Yet the decision to allow display of e-cigarette products, rather than hide them like cigarettes is a sensible and practical one. You only need to step into a Shosha store to get an idea of the range of devices and consumables already on display. There's a reason for that. You can't buy a device without seeing and ideally touching it. And the differentiation of consumables – perhaps half a dozen brands, each with as many as 30 flavours and six concentrations (from zero to 24mg nicotine) – would make a display ban difficult.

But, as Professor Marewa Glover notes in the Science Media Centre's expert opinion roundup, the blanket decision to ban vaping wherever smoking is banned isn't entirely logical: it "sends a mixed message that vaping must be similarly dangerous which it is not." Wellington and Christchurch council housing tenancies are smokefree; so we'd be selling e-cigs in dairies to encourage smokers to quit – but not allowing those tenants the very real incentive of being able to use indoors?

One dimension of the debate that isn't getting a lot of air at the moment is that vaporising is potentially about more than cigarette replacement. If inhaling vapour is less harmful than inhaling burning tobacco smoke, then the same applies to cannabis smoke. The respective devices already sit next to each other on the shelves of vape stores.

It seems likely that for medical use at least, weed vaping will eventually be permitted in New Zealand. And perhaps sooner than you think: the Ministry of Health is looking at products from the Dutch-Canadian company Bedrocan, which offers both concentrated and whole-flower products, along with recommended vaporisers.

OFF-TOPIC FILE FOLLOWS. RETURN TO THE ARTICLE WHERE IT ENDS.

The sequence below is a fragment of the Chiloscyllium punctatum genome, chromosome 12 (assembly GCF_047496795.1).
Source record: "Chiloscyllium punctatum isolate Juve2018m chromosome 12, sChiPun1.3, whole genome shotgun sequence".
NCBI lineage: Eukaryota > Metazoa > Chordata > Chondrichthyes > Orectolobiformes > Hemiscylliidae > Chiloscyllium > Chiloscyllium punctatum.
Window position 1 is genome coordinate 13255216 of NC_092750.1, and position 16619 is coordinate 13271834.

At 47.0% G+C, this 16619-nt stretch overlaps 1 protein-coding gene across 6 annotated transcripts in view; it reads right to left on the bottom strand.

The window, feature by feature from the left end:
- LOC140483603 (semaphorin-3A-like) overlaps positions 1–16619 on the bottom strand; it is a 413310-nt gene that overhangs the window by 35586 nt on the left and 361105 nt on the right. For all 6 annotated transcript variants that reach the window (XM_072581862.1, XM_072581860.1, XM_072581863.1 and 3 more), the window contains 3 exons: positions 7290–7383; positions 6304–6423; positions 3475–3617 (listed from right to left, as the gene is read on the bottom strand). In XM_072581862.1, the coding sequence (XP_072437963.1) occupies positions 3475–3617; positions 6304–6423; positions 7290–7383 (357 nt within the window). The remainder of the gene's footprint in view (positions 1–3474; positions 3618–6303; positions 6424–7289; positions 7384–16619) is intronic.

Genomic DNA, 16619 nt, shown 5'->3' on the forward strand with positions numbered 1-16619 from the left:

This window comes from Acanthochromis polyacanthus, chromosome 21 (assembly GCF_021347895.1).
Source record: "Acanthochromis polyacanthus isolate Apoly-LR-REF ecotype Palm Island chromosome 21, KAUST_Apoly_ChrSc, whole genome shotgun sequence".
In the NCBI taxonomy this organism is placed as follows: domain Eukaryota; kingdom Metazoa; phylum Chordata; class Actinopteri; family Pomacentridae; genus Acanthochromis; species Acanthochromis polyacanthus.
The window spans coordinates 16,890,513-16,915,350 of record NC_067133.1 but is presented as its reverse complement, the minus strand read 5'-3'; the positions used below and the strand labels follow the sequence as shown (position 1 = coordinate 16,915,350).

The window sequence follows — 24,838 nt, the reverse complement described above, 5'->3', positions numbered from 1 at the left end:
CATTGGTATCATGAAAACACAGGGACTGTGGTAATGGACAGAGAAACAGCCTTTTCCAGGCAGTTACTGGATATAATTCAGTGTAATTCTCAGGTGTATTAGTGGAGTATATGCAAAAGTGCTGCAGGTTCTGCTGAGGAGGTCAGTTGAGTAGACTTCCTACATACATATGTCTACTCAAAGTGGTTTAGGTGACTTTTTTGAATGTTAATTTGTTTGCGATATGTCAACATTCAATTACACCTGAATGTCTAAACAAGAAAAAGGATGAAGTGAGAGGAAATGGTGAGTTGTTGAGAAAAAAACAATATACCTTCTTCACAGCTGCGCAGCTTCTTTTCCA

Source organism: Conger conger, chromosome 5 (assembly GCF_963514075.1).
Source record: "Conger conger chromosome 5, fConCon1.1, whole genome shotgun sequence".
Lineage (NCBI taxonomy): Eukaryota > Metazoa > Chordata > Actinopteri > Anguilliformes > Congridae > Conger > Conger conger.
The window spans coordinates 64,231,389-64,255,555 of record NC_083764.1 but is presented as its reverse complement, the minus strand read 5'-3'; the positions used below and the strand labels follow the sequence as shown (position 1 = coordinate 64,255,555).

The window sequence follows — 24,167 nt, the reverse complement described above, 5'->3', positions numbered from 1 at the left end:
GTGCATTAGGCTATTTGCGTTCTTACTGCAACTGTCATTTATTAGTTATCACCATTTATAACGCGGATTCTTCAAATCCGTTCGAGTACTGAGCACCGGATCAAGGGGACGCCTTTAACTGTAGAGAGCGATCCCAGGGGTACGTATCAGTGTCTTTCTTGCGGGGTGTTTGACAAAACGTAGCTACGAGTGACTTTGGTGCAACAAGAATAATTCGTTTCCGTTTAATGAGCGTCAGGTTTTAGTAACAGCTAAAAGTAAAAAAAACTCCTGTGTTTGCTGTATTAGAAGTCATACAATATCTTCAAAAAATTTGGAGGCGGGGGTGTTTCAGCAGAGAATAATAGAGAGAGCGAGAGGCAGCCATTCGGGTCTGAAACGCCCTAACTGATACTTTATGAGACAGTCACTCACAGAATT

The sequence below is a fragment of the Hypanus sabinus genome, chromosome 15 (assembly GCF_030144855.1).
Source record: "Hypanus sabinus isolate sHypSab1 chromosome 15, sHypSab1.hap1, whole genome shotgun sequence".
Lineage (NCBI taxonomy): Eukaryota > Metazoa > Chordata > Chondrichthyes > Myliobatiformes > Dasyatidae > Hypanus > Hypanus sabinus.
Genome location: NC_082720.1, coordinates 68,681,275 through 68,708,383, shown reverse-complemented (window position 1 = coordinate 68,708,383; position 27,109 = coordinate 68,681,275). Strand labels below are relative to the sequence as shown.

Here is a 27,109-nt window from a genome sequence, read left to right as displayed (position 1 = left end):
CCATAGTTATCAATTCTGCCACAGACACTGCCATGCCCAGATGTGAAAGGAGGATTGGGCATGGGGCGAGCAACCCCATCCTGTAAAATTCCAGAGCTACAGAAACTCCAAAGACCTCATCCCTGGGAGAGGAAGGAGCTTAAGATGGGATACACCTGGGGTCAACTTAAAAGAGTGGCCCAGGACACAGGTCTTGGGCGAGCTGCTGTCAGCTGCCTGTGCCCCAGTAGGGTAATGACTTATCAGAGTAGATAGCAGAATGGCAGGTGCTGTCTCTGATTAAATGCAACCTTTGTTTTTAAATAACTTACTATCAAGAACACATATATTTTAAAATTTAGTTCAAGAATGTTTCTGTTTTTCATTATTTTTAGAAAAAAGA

And there's more. Dr Paul Quigley at Wellington Hospital last year told me his team was seeing some meth and opiate users vaporising their drugs after dissolving them in e-liquid. It was, he thought, a reasonable form of harm reduction, esecially for the opiate users.

That could be where we get to in the long term: vaping as means of delivery for other drugs. And that would take us to the core question of all this: leaving all else aside, which path leads to the least harm?


YouTube and the programmatic problem

It hasn't been a good week for YouTube. It's not the content: that continues to be added at a rate of hundreds of hours of video every minute – and a billion hours of YouTube video are watched every day. It's not the audience, which now stands around 1.3 billion, or about a third of internet users. It's the advertisers.

In the US, AT&T, Verizon, Starbucks, Pepsi, Walmart, Johnson & Johnson and others have pulled their ad campaigns from YouTube. Across the Tasman, Bunnings, Foxtel and Caltex have done the same. Hundreds of other companies are heading for the door. This global advertiser exodus has been building since The Times published a story last month showing the way big brands have had their ads placed against videos promoting Isis, or from neo-Nazi groups: